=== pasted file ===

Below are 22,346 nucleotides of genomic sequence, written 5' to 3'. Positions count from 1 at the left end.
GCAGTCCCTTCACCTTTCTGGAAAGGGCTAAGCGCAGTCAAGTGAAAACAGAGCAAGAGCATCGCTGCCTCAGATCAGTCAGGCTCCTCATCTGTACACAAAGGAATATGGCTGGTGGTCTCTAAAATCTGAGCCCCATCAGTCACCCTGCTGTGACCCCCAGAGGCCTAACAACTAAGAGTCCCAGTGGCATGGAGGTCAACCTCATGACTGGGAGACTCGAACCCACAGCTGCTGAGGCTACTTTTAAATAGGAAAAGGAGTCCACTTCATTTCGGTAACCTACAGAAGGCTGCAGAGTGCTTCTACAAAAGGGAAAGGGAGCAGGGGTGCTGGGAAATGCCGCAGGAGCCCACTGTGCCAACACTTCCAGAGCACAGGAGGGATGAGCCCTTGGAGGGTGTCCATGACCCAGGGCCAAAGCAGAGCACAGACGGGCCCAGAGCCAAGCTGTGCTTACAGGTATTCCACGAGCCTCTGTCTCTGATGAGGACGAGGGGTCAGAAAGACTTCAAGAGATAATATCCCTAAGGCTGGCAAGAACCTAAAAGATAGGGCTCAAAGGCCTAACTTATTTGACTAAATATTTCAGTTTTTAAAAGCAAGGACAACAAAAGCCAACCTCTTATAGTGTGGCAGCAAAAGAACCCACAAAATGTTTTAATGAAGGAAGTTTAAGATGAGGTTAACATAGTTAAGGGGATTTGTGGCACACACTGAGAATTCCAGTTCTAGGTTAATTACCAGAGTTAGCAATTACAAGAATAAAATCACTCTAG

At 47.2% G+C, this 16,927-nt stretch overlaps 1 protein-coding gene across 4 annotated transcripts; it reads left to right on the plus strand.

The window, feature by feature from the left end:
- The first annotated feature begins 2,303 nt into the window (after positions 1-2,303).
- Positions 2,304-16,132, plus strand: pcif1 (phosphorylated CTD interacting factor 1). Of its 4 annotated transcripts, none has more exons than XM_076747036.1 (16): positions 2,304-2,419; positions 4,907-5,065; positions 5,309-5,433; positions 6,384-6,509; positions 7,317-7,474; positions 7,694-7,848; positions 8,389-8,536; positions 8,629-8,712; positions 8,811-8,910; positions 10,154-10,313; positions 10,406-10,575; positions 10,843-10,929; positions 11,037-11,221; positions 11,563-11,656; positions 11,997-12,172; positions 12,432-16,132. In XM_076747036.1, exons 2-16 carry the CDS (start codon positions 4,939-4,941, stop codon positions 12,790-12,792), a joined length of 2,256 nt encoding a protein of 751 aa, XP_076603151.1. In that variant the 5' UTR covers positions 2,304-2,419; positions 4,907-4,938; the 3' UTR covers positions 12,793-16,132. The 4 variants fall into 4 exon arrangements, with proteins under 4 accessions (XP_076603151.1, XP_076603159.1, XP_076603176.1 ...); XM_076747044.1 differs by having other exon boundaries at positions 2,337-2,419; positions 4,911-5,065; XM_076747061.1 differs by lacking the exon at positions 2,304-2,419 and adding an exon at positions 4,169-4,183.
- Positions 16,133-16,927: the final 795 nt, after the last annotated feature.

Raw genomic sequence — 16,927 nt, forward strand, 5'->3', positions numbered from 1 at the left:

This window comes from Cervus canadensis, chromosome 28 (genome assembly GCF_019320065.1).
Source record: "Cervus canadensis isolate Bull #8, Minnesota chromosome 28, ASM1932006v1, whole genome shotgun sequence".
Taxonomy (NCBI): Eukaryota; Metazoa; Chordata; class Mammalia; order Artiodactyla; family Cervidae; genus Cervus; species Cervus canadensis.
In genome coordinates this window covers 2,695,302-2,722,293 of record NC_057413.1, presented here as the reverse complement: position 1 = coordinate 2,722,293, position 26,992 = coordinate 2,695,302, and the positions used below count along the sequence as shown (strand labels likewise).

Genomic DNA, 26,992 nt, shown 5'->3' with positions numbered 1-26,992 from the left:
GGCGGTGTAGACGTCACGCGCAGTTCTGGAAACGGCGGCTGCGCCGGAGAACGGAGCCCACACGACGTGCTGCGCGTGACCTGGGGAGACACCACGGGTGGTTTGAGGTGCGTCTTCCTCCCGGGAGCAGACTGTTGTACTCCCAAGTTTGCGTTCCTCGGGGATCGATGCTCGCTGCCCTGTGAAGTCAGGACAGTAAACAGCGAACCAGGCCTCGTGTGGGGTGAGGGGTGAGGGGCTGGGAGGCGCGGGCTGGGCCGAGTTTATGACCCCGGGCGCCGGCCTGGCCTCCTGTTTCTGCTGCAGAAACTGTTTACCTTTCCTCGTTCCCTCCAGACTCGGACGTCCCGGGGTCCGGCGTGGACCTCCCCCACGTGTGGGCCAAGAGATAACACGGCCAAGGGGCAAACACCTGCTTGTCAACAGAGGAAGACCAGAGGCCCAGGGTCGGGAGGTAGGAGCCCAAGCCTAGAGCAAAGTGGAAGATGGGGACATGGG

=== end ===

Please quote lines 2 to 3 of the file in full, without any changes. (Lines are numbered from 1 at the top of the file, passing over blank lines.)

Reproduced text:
GCAGTCCCTTCACCTTTCTGGAAAGGGCTAAGCGCAGTCAAGTGAAAACAGAGCAAGAGCATCGCTGCCTCAGATCAGTCAGGCTCCTCATCTGTACACAAAGGAATATGGCTGGTGGTCTCTAAAATCTGAGCCCCATCAGTCACCCTGCTGTGACCCCCAGAGGCCTAACAACTAAGAGTCCCAGTGGCATGGAGGTCAACCTCATGACTGGGAGACTCGAACCCACAGCTGCTGAGGCTACTTTTAAATAGGAAAAGGAGTCCACTTCATTTCGGTAACCTACAGAAGGCTGCAGAGTGCTTCTACAAAAGGGAAAGGGAGCAGGGGTGCTGGGAAATGCCGCAGGAGCCCACTGTGCCAACACTTCCAGAGCACAGGAGGGATGAGCCCTTGGAGGGTGTCCATGACCCAGGGCCAAAGCAGAGCACAGACGGGCCCAGAGCCAAGCTGTGCTTACAGGTATTCCACGAGCCTCTGTCTCTGATGAGGACGAGGGGTCAGAAAGACTTCAAGAGATAATATCCCTAAGGCTGGCAAGAACCTAAAAGATAGGGCTCAAAGGCCTAACTTATTTGACTAAATATTTCAGTTTTTAAAAGCAAGGACAACAAAAGCCAACCTCTTATAGTGTGGCAGCAAAAGAACCCACAAAATGTTTTAATGAAGGAAGTTTAAGATGAGGTTAACATAGTTAAGGGGATTTGTGGCACACACTGAGAATTCCAGTTCTAGGTTAATTACCAGAGTTAGCAATTACAAGAATAAAATCACTCTAG

At 47.2% G+C, this 16,927-nt stretch overlaps 1 protein-coding gene across 4 annotated transcripts; it reads left to right on the plus strand.